Then the two have a fight and Bob impulsively decides to cut Lily out of his life, even blocking her on Facebook. When Lily, who thinks her dad simply unfriended her, tries to reconnect with him on the app, she types “Bob Trevino” into the search bar and comes up with several matches that aren’t her father and one that has no avatar. That’s the one that she sends a new friend request to. The account belongs to a different Bob Trevino, played by John Leguizamo. This Bob is the sort of man Lily always wanted for a dad. He's kind, responsive, a great listener, wise, honest, a fan of corny jokes, and  reflexively “likes” every social media post she puts up. When Lily’s client’s toilet overflows right before she's supposed to have her first meeting with new Bob at a diner, she impulsively calls and asks him for help. Not only does he show up quickly and fix the toilet, he takes her to a hardware store to shop for necessities that her biological father never told her she needed. 

You might be reading this thinking, “I wish life were like this.” I was thinking the same thing all through “Bob Trevino Likes It” because I didn’t read the press notes before the screening (I generally avoid doing that because I like to have as fresh a response as possible). Turns out the film’s writer and director, Tracie Laymon, is telling a strange but true story that happened to her but changing key details because, as she explained at a SXSW screening, she didn’t want to get sued by her biological father. 

What about Bob, though? We’ve been conditioned to expect that no nice person that we meet in fiction can possibly be just nice: they invariably turn out to have some dark secret or be hypocrites or con artists or worse. That’s not the case with the other Bob. He's exactly as advertised. It’s a career-capping performance for Leguizamo, a versatile performer who has often been cast as eccentrics, grotesques, and villains but has never been given the chance to rise to what some actors consider the ultimate challenge: playing a main character who’s a good person and keeping him interesting. He does it here, in a big way. This is Tom Hanks-caliber sunshine-and-lollipops acting.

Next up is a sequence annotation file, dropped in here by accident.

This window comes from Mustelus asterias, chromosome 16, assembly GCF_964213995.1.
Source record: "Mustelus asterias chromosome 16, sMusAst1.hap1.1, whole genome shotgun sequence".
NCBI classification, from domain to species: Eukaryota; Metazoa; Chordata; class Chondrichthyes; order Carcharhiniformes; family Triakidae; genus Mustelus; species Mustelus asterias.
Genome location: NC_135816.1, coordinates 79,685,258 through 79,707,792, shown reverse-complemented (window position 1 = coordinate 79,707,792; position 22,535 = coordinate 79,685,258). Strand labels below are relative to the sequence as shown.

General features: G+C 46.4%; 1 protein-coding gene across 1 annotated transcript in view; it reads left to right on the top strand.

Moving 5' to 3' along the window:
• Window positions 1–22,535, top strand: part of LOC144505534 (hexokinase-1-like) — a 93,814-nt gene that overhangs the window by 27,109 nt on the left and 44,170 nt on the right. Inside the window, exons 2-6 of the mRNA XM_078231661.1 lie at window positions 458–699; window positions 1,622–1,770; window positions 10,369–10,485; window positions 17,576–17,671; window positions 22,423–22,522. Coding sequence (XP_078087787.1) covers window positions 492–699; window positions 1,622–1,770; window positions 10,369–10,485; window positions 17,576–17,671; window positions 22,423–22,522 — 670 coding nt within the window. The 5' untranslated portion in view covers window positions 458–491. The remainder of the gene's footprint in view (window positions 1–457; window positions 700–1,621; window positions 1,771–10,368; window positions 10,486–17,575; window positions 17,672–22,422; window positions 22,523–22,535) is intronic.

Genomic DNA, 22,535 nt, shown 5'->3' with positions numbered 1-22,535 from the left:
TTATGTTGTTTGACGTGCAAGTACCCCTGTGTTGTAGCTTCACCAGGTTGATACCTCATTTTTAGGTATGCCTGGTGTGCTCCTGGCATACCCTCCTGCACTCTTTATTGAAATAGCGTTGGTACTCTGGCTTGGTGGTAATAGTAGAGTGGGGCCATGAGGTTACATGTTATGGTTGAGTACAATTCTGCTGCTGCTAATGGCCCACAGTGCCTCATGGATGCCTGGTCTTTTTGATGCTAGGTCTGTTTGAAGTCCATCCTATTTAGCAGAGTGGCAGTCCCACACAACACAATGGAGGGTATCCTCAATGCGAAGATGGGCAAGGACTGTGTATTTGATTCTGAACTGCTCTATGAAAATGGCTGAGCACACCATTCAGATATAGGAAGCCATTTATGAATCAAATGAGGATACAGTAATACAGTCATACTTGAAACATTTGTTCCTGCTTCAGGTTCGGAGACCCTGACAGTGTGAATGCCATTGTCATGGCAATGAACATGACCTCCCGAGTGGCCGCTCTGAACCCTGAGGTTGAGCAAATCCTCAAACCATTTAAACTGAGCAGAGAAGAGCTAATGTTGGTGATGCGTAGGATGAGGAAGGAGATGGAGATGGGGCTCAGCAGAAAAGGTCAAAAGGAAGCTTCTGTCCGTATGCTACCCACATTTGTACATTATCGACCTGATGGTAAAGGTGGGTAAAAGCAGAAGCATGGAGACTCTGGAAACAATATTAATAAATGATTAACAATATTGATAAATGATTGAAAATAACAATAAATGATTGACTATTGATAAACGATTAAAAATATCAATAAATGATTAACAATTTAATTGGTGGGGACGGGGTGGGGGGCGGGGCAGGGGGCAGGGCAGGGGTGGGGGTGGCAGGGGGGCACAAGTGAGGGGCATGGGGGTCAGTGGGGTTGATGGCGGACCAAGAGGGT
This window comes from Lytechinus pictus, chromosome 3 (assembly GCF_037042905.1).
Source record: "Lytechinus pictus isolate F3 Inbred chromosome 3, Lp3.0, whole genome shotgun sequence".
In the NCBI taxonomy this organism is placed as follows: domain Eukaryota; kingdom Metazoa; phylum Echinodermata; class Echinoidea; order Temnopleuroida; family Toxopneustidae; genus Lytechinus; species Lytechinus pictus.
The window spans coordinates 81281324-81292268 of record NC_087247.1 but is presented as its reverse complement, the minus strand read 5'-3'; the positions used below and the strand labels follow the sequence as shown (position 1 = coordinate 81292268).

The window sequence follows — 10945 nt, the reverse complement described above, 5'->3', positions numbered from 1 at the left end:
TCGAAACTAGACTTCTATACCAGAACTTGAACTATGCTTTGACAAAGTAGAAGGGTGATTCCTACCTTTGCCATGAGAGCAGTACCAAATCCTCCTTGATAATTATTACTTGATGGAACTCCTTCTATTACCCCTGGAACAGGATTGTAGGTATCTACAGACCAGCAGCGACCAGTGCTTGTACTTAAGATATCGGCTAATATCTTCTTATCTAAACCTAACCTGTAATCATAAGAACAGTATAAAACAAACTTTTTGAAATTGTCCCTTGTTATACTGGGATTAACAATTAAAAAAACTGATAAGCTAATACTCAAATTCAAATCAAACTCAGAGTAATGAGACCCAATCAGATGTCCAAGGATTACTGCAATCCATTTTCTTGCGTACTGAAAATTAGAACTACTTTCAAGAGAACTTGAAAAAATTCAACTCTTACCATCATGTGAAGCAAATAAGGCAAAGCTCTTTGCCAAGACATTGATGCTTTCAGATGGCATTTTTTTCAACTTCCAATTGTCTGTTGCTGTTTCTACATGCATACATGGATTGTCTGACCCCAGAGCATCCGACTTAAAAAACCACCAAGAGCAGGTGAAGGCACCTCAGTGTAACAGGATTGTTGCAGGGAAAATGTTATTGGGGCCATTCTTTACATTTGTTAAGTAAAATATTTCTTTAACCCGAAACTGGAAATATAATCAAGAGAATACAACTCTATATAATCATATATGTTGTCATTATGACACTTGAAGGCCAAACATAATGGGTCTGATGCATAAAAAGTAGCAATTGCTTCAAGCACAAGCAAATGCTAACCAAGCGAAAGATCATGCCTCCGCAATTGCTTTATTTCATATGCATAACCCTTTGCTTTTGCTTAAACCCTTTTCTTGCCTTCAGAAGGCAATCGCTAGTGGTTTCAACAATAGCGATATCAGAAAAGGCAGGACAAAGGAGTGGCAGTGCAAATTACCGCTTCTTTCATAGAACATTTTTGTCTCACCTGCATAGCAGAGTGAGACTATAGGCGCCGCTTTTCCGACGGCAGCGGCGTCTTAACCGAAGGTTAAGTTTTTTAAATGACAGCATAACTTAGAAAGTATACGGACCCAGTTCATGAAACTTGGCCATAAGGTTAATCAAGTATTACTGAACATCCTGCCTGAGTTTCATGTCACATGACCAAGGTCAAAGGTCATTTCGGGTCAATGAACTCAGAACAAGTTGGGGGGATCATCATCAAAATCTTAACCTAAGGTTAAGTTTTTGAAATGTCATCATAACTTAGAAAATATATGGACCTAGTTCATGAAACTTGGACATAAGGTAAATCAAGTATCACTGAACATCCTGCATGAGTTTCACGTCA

There’s no point pretending this is a perfect work of cinematic art or that parts of it don’t seem contrived or not-fully-baked despite the fact that it’s rooted in reality. Bob’s wife Jeanie, played by Rachel Bay Jones, is an adoring lady who’s into scrapbooking, but lacks dimension beyond that, and she struck me as too immediately accepting of her husband running off to meet a 25-year-old woman that he met online. There are a few scenes that verge on cute, in a '90s Sundance indie comedy sort of way. But any complaints I might have about "Bob Trevino Likes It" are minor in the greater scheme. Like “Paterson” and “Field of Dreams,” this is the kind of movie that will make certain viewers roll their eyes but inspire others to see it multiple times in a theater, just to have that great feeling again.

The thriller and the horror movie are adjacent modes of filmmaking. “Hood Witch” perches on the dividing line like a raven. Co-written and directed by Saïd Belktibia, it focuses on a single mother named Nour (Golshifteh Farahani of “Invasion”) who’s a witch, makes a living smuggling ritually necessary creatures into France, and is developing an app called Baraka that will connect witches, sorcerers, shamans and other practitioners of ancient rites (imagine an international Craigslist for the dark arts). The film is also a domestic drama: Nour lives with her barely adolescent son Amine (Amine Zariouhi) in a forbidding apartment complex and is constantly being harassed by the boy’s father, her controlling and abusive ex-husband Dylan (Jérémy Ferrari), who wants full custody and will stop at nothing to get it. 

When Nour is blamed for a tragedy she had nothing to do with, the apartment complex turns on her and begins a 21st century witch hunt, chasing after Nour in hopes of punishing or even killing her; at the same time, Dylan and his allies in the criminal underworld (who are themselves connected to Baraka) exploit the situation to try to nab Amine. 

The middle hour of “Hood Witch” is as unrelentingly intense as anything I’ve seen, with mother and son pushing the limits of their ingenuity to stay alive through the madness and reunite. The movie’s final act is anticlimactic and feels rushed, or maybe I only feel that way because I identified with the main characters and despised the people who were making their lives miserable and wanted a more suitably prolonged punishment to be dished out. 

Still, at its best—which is to say, during the long midsection where Nour and Amine are being hunted—the movie melds the physical, virtual, and metaphorical ideas of the phrase “Witch Hunt,” serving up the masochistic pleasures of a melodrama about persecuted innocents, then turning into a revenge flick. They messed with the wrong witch.

Matt Zoller Seitz

Matt Zoller Seitz is the Editor at Large of RogerEbert.com, TV critic for New York Magazine and Vulture.com, and a finalist for the Pulitzer Prize in criticism.